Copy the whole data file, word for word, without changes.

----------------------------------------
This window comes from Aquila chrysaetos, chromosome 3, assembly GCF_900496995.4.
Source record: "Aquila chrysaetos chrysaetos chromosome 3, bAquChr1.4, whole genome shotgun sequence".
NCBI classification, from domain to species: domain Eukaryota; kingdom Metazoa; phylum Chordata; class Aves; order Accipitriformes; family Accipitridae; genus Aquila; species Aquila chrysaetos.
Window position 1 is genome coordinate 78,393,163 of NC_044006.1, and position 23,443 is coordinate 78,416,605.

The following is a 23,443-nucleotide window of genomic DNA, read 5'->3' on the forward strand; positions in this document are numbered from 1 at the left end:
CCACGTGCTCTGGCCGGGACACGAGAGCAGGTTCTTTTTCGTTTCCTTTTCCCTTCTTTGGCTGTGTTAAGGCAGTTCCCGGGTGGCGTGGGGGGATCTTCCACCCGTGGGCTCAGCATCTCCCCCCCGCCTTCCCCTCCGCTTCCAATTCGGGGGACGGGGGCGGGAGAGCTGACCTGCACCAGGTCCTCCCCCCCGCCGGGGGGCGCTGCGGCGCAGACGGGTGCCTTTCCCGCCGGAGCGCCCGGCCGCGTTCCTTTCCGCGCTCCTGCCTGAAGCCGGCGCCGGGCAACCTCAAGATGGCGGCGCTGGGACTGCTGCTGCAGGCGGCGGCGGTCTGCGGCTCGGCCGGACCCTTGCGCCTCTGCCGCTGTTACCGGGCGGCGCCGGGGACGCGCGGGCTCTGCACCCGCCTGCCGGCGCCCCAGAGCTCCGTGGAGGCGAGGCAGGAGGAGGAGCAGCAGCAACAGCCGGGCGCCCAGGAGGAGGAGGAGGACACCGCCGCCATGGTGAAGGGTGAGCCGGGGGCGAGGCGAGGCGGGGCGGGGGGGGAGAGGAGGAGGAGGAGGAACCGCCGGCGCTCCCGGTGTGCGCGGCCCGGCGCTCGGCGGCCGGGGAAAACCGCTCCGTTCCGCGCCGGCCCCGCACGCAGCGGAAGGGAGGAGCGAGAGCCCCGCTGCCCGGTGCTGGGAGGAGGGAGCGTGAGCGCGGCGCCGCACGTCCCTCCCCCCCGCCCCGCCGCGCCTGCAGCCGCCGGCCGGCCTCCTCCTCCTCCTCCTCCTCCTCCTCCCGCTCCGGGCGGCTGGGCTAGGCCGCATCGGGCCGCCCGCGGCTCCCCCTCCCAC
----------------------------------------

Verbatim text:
This window comes from Aquila chrysaetos, chromosome 3, assembly GCF_900496995.4.
Source record: "Aquila chrysaetos chrysaetos chromosome 3, bAquChr1.4, whole genome shotgun sequence".
NCBI classification, from domain to species: domain Eukaryota; kingdom Metazoa; phylum Chordata; class Aves; order Accipitriformes; family Accipitridae; genus Aquila; species Aquila chrysaetos.
Window position 1 is genome coordinate 78,393,163 of NC_044006.1, and position 23,443 is coordinate 78,416,605.

The following is a 23,443-nucleotide window of genomic DNA, read 5'->3' on the forward strand; positions in this document are numbered from 1 at the left end:
CCACGTGCTCTGGCCGGGACACGAGAGCAGGTTCTTTTTCGTTTCCTTTTCCCTTCTTTGGCTGTGTTAAGGCAGTTCCCGGGTGGCGTGGGGGGATCTTCCACCCGTGGGCTCAGCATCTCCCCCCCGCCTTCCCCTCCGCTTCCAATTCGGGGGACGGGGGCGGGAGAGCTGACCTGCACCAGGTCCTCCCCCCCGCCGGGGGGCGCTGCGGCGCAGACGGGTGCCTTTCCCGCCGGAGCGCCCGGCCGCGTTCCTTTCCGCGCTCCTGCCTGAAGCCGGCGCCGGGCAACCTCAAGATGGCGGCGCTGGGACTGCTGCTGCAGGCGGCGGCGGTCTGCGGCTCGGCCGGACCCTTGCGCCTCTGCCGCTGTTACCGGGCGGCGCCGGGGACGCGCGGGCTCTGCACCCGCCTGCCGGCGCCCCAGAGCTCCGTGGAGGCGAGGCAGGAGGAGGAGCAGCAGCAACAGCCGGGCGCCCAGGAGGAGGAGGAGGACACCGCCGCCATGGTGAAGGGTGAGCCGGGGGCGAGGCGAGGCGGGGCGGGGGGGGAGAGGAGGAGGAGGAGGAACCGCCGGCGCTCCCGGTGTGCGCGGCCCGGCGCTCGGCGGCCGGGGAAAACCGCTCCGTTCCGCGCCGGCCCCGCACGCAGCGGAAGGGAGGAGCGAGAGCCCCGCTGCCCGGTGCTGGGAGGAGGGAGCGTGAGCGCGGCGCCGCACGTCCCTCCCCCCCGCCCCGCCGCGCCTGCAGCCGCCGGCCGGCCTCCTCCTCCTCCTCCTCCTCCTCCTCCCGCTCCGGGCGGCTGGGCTAGGCCGCATCGGGCCGCCCGCGGCTCCCCCTCCCAC